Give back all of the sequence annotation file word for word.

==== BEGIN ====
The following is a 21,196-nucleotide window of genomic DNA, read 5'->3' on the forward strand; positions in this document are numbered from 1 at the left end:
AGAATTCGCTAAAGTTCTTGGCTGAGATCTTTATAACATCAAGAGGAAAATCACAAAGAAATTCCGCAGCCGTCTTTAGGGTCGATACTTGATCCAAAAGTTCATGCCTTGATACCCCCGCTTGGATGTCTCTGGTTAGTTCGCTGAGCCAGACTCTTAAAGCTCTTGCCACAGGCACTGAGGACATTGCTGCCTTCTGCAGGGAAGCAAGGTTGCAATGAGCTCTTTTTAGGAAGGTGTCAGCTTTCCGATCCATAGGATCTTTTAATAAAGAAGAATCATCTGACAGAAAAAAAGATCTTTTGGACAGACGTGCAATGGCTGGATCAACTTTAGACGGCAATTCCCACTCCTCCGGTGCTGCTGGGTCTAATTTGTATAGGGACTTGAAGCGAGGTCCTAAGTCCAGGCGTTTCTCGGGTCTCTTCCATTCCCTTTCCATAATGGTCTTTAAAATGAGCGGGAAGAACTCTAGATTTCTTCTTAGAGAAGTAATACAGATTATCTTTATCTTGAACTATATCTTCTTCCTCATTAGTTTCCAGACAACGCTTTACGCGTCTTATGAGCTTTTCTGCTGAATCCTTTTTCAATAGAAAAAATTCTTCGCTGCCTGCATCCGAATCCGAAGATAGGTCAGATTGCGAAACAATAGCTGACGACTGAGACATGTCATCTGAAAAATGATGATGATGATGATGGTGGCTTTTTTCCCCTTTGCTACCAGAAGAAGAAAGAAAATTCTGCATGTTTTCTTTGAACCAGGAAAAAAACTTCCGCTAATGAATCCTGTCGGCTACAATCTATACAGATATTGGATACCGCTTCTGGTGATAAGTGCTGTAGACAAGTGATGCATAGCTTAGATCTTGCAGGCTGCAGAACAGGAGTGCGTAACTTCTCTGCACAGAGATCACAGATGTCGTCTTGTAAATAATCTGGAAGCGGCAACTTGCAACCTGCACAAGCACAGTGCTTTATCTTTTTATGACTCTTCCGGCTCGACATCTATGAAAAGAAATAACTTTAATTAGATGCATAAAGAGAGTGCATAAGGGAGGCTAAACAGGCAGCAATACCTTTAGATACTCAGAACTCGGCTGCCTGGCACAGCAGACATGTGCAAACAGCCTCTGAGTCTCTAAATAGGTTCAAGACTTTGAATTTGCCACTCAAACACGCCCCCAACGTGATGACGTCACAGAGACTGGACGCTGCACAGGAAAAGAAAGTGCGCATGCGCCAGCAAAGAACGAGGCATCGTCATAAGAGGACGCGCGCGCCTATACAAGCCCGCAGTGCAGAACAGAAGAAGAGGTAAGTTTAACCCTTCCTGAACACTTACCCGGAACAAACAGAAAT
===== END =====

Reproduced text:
The following is a 21,196-nucleotide window of genomic DNA, read 5'->3' on the forward strand; positions in this document are numbered from 1 at the left end:
AGAATTCGCTAAAGTTCTTGGCTGAGATCTTTATAACATCAAGAGGAAAATCACAAAGAAATTCCGCAGCCGTCTTTAGGGTCGATACTTGATCCAAAAGTTCATGCCTTGATACCCCCGCTTGGATGTCTCTGGTTAGTTCGCTGAGCCAGACTCTTAAAGCTCTTGCCACAGGCACTGAGGACATTGCTGCCTTCTGCAGGGAAGCAAGGTTGCAATGAGCTCTTTTTAGGAAGGTGTCAGCTTTCCGATCCATAGGATCTTTTAATAAAGAAGAATCATCTGACAGAAAAAAAGATCTTTTGGACAGACGTGCAATGGCTGGATCAACTTTAGACGGCAATTCCCACTCCTCCGGTGCTGCTGGGTCTAATTTGTATAGGGACTTGAAGCGAGGTCCTAAGTCCAGGCGTTTCTCGGGTCTCTTCCATTCCCTTTCCATAATGGTCTTTAAAATGAGCGGGAAGAACTCTAGATTTCTTCTTAGAGAAGTAATACAGATTATCTTTATCTTGAACTATATCTTCTTCCTCATTAGTTTCCAGACAACGCTTTACGCGTCTTATGAGCTTTTCTGCTGAATCCTTTTTCAATAGAAAAAATTCTTCGCTGCCTGCATCCGAATCCGAAGATAGGTCAGATTGCGAAACAATAGCTGACGACTGAGACATGTCATCTGAAAAATGATGATGATGATGATGGTGGCTTTTTTCCCCTTTGCTACCAGAAGAAGAAAGAAAATTCTGCATGTTTTCTTTGAACCAGGAAAAAAACTTCCGCTAATGAATCCTGTCGGCTACAATCTATACAGATATTGGATACCGCTTCTGGTGATAAGTGCTGTAGACAAGTGATGCATAGCTTAGATCTTGCAGGCTGCAGAACAGGAGTGCGTAACTTCTCTGCACAGAGATCACAGATGTCGTCTTGTAAATAATCTGGAAGCGGCAACTTGCAACCTGCACAAGCACAGTGCTTTATCTTTTTATGACTCTTCCGGCTCGACATCTATGAAAAGAAATAACTTTAATTAGATGCATAAAGAGAGTGCATAAGGGAGGCTAAACAGGCAGCAATACCTTTAGATACTCAGAACTCGGCTGCCTGGCACAGCAGACATGTGCAAACAGCCTCTGAGTCTCTAAATAGGTTCAAGACTTTGAATTTGCCACTCAAACACGCCCCCAACGTGATGACGTCACAGAGACTGGACGCTGCACAGGAAAAGAAAGTGCGCATGCGCCAGCAAAGAACGAGGCATCGTCATAAGAGGACGCGCGCGCCTATACAAGCCCGCAGTGCAGAACAGAAGAAGAGGTAAGTTTAACCCTTCCTGAACACTTACCCGGAACAAACAGAAAT